This week Owen Patterson, the Tory environment secretary, visited Somerset to witness the damage himself. He left without speaking to any residents and has also made misleading statements, saying that the Coalition has spent more money on flood prevention than the previous Labour government. This is untrue.

One reason why this year's flooding has been so severe is because the river Parrett, where the flood water is supposed to drain into, has not been dredged. This is obviously due to the huge cuts to the Environment Agency - reportedly up to 40%. What makes this worse is that these dangers were already highlighted in a previous flooding plan written last year. The Con-Dem coalition has ignored this, and the wider concern about flooding, in favour of their austerity agenda. This is madness when put in the context of climate change.

Somerset residents don't need vacuous statements from visiting ministers or Princes. We need fully-funded environmental planning, which can try to mitigate the problems of climate change, not exacerbate them. However, all the three main parties support cuts; to the Environment Agency as well as the NHS, education and councils. We need a new party that not only provides funding for environmental planning, but also uses a socialist plan of production to dramatically reduce carbon dioxide emissions and pollution in order to reduce climate change.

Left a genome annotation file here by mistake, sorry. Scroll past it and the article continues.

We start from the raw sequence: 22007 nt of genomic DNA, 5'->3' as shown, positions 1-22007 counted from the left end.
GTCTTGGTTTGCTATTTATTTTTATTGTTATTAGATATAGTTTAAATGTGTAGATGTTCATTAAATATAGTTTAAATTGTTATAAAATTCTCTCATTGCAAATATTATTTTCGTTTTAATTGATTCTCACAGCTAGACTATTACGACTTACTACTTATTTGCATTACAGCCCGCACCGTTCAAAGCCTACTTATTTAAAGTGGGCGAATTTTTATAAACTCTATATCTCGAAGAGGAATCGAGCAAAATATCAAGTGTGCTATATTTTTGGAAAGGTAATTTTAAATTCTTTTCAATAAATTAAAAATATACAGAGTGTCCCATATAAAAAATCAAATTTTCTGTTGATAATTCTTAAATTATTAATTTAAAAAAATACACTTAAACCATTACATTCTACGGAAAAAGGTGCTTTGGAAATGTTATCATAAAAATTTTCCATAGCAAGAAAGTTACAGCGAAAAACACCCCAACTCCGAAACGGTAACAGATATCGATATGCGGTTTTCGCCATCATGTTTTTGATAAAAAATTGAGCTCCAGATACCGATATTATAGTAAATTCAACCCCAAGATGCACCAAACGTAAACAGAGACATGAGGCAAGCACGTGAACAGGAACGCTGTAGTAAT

For more information, or to join the Socialist Party, visit: www.socialistparty.o

rg.uk
A member of the Somerset branch of the Socialist Party writes: Somerset residents need fully-funded environmental planning Residents in Somerset still find their homes underwater four weeks after the initial floods. Villages on the Somerset Levels have been most affected, and while communities expect some flooding in these areas, the affect of government cuts and climate change have meant these "once in a hundred years events" are happening every year. This week Owen Patterson, the Tory environment secretary, visited Somerset to witness the damage himself. He left without speaking to any residents and has also made misleading statements, saying that the Coalition has spent more money on flood prevention than the previous Labour government. This is untrue. One reason why this year's flooding has been so severe is because the river Parrett, where the flood water is supposed to drain into, has not been dredged. This is obviously due to the huge cuts to the Environment Agency - reportedly up to 40%. What makes this worse is that these dangers were already highlighted in a previous flooding plan written last year. The Con-Dem coalition has ignored this, and the wider concern about flooding, in favour of their austerity agenda. This is madness when put in the context of climate change. Somerset residents don't need vacuous statements from visiting ministers or Princes. We need fully-funded environmental planning, which can try to mitigate the problems of climate change, not exacerbate them. However, all the three main parties support cuts; to the Environment Agency as well as the NHS, education and councils. We need a new party that not only provides funding for environmental planning, but also uses a socialist plan of production to dramatically reduce carbon dioxide emissions and pollution in order to reduce climate change. For more information, or to join the Socialist Party, visit: www.socialistparty.o rg.uk Somerset:SocialistParty
  • Score: -4